Responsible Center: TRISH
Solicitation / Funding Source: 2020 TRISH Space Radiation Solicitation TSRAD-2020. Translational Research Institute for Space Health (TRISH) Human-Based Models to Study Effects of Space Radiation and Countermeasures
Grant/Contract No.: NNX16AO69A-RAD0103
Project Type: GROUND
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|| Neurogenesis, the generation of new neurons throughout life, is essential for formation of new spatial memory and mood control in the hippocampus. New neurons are formed from neural stem cells, which are very sensitive to all forms of radiation. If exposed, they die and therefore, neurogenesis declines leading to decline in learning and memory as well as depression. Therefore, understanding this phenomenon in the context of space radiation is of utmost importance if we are to avoid at least some of the cognitive and mental health pathologies during space flight.
Herein, we propose to examine neurogenesis in the human brain organoid models exposed to Linear Energy Transfer (LET) proton beam to mimic Galactic Cosmic Rays (GCR). These models are ideal not only to examine the effects of radiation on neural stem cells but also the effects of drug compounds, because they provide a high-throughput system with multiple neurogenic sites (rosettes) and diverse cell types including both neurons and astrocytes. We will use two complementary cerebral organoid models and will expose them to the proton beam at the MD Anderson Proton Center at different time points and different frequency of exposure and will examine molecular, metabolic, cellular, and physiological properties of the variety of cell types that are part of the neurogenic niche. Furthermore, we will take advantage of our new small molecules that promote neural stem cell self-renewal and neurogenesis in animal models in vivo. Based on their mechanism of action, they may also decrease microglial inflammation, thus targeting multiple elements of the neurogenic niche. In addition, we will use transient bursts of electrical stimulation as a non-pharmacological countermeasure to GCR-radiation, as increased neuronal activity promotes neurogenesis.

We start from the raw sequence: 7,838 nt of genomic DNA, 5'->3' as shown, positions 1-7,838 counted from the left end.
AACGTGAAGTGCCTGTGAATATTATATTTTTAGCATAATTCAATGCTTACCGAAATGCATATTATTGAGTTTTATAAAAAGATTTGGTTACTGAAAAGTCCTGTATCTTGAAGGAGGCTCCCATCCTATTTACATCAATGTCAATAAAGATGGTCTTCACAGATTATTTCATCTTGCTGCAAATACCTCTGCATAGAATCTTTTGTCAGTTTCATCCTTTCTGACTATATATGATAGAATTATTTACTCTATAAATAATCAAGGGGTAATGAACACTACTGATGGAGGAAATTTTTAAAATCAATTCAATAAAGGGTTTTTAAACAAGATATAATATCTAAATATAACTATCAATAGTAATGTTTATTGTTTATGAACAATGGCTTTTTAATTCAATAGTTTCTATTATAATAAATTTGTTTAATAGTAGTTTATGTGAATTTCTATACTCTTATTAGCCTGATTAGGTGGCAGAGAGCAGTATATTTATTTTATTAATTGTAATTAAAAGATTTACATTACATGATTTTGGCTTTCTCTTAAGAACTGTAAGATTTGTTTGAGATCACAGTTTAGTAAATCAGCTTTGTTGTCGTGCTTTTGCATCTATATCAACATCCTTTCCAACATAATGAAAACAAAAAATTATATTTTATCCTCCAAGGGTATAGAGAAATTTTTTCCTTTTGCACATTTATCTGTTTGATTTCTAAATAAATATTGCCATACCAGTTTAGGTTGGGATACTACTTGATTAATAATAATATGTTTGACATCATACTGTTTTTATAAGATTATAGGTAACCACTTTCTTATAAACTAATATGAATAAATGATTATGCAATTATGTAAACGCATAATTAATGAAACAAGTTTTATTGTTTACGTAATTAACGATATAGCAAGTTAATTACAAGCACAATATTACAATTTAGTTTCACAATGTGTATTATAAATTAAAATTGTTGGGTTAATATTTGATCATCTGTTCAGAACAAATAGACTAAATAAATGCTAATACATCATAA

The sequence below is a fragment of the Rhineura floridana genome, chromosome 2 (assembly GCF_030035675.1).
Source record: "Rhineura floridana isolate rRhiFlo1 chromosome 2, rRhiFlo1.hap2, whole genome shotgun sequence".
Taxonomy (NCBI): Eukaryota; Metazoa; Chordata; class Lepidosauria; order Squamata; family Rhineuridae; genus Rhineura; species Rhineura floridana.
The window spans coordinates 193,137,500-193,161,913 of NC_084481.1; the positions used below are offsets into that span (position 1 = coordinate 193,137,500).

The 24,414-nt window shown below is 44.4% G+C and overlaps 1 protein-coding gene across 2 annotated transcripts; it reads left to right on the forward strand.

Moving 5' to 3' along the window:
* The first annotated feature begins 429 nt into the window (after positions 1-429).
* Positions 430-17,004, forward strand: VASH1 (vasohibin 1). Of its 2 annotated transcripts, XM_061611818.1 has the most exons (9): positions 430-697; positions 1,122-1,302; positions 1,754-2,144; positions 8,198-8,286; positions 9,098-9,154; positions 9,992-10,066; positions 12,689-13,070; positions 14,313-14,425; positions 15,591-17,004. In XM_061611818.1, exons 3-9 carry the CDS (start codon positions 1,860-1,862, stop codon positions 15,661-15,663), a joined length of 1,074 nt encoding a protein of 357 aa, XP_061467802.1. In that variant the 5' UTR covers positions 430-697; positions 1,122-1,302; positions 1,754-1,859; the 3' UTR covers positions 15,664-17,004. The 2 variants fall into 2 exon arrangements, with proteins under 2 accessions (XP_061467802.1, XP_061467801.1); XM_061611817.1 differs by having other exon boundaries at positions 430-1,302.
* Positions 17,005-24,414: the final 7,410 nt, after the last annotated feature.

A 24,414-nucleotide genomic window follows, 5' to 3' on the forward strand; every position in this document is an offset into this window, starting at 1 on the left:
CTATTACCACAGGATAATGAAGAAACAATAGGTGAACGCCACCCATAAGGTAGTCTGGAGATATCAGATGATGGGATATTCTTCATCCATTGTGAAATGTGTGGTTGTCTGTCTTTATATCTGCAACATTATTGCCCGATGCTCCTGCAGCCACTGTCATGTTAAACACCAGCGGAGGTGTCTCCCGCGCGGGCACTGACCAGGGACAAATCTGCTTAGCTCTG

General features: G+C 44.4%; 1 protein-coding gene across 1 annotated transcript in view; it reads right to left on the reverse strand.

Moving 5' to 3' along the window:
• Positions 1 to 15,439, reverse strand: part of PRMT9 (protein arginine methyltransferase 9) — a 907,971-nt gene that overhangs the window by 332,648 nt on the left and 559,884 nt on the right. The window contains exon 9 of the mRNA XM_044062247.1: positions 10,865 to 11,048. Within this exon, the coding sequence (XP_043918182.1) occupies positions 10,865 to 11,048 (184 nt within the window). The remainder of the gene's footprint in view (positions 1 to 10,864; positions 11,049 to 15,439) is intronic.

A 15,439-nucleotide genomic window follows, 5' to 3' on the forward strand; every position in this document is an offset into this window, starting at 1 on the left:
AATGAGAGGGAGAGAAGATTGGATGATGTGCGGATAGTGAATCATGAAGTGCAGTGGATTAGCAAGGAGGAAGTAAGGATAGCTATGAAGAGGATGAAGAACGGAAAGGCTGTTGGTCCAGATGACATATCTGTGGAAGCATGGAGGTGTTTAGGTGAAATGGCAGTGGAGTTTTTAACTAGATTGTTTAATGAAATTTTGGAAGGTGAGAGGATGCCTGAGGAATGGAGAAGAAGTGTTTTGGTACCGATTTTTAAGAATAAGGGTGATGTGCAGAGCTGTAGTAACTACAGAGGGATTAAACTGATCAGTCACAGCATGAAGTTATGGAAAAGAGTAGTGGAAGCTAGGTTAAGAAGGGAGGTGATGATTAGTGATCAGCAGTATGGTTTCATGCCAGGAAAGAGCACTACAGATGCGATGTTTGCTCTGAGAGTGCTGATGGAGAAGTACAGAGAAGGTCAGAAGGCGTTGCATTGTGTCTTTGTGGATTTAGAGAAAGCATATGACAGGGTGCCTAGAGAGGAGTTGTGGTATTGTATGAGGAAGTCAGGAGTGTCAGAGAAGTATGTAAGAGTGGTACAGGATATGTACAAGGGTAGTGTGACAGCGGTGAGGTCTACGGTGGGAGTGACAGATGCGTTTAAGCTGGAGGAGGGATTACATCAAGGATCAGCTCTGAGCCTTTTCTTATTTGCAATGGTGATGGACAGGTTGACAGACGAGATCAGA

Overall, our proposal is responsive to all requirements of this solicitation and stands to deliver new data relevant to the effects of space radiation on multiple human cell types that are part of the neurogenic niche and the efficacy of countermeasures on molecular, metabolic, cellular, and physiological properties of these cells. Our work focuses on neurogenesis as this is the only natural mechanism to regenerate lost brain tissue in vivo in the center for learning and memory and mood control. Thus, the relevance to this solicitation and NASA objective in general is high.